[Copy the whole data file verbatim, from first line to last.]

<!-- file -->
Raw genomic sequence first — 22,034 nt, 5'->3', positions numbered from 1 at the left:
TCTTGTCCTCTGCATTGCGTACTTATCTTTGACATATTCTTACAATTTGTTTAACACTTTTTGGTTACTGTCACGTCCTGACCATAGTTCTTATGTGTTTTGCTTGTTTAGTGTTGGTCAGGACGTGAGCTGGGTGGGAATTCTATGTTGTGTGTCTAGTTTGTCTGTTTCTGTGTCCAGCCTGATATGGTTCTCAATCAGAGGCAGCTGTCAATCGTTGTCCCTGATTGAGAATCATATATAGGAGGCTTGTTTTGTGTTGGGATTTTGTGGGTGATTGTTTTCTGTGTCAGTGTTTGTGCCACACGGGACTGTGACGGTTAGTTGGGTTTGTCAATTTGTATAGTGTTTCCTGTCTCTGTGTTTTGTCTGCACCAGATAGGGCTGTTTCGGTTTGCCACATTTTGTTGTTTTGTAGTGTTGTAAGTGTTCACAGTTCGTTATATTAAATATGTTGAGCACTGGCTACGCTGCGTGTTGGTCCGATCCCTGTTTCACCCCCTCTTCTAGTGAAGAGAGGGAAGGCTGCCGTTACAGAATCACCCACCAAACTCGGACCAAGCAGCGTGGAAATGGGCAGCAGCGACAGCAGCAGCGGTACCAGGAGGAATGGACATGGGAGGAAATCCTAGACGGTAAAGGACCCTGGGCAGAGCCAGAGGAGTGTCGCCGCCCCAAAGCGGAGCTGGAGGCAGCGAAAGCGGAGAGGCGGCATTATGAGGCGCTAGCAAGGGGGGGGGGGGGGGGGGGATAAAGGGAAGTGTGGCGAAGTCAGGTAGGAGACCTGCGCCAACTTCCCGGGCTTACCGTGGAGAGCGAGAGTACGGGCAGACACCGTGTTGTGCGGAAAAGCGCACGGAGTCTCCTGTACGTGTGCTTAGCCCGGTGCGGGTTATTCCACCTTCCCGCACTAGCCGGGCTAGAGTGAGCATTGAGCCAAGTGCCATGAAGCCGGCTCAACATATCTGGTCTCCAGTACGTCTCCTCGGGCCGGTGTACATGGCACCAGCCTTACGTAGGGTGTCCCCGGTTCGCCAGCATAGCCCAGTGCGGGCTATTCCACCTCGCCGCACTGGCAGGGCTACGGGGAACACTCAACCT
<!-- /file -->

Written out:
Raw genomic sequence first — 22,034 nt, 5'->3', positions numbered from 1 at the left:
TCTTGTCCTCTGCATTGCGTACTTATCTTTGACATATTCTTACAATTTGTTTAACACTTTTTGGTTACTGTCACGTCCTGACCATAGTTCTTATGTGTTTTGCTTGTTTAGTGTTGGTCAGGACGTGAGCTGGGTGGGAATTCTATGTTGTGTGTCTAGTTTGTCTGTTTCTGTGTCCAGCCTGATATGGTTCTCAATCAGAGGCAGCTGTCAATCGTTGTCCCTGATTGAGAATCATATATAGGAGGCTTGTTTTGTGTTGGGATTTTGTGGGTGATTGTTTTCTGTGTCAGTGTTTGTGCCACACGGGACTGTGACGGTTAGTTGGGTTTGTCAATTTGTATAGTGTTTCCTGTCTCTGTGTTTTGTCTGCACCAGATAGGGCTGTTTCGGTTTGCCACATTTTGTTGTTTTGTAGTGTTGTAAGTGTTCACAGTTCGTTATATTAAATATGTTGAGCACTGGCTACGCTGCGTGTTGGTCCGATCCCTGTTTCACCCCCTCTTCTAGTGAAGAGAGGGAAGGCTGCCGTTACAGAATCACCCACCAAACTCGGACCAAGCAGCGTGGAAATGGGCAGCAGCGACAGCAGCAGCGGTACCAGGAGGAATGGACATGGGAGGAAATCCTAGACGGTAAAGGACCCTGGGCAGAGCCAGAGGAGTGTCGCCGCCCCAAAGCGGAGCTGGAGGCAGCGAAAGCGGAGAGGCGGCATTATGAGGCGCTAGCAAGGGGGGGGGGGGGGGGGGGATAAAGGGAAGTGTGGCGAAGTCAGGTAGGAGACCTGCGCCAACTTCCCGGGCTTACCGTGGAGAGCGAGAGTACGGGCAGACACCGTGTTGTGCGGAAAAGCGCACGGAGTCTCCTGTACGTGTGCTTAGCCCGGTGCGGGTTATTCCACCTTCCCGCACTAGCCGGGCTAGAGTGAGCATTGAGCCAAGTGCCATGAAGCCGGCTCAACATATCTGGTCTCCAGTACGTCTCCTCGGGCCGGTGTACATGGCACCAGCCTTACGTAGGGTGTCCCCGGTTCGCCAGCATAGCCCAGTGCGGGCTATTCCACCTCGCCGCACTGGCAGGGCTACGGGGAACACTCAACCT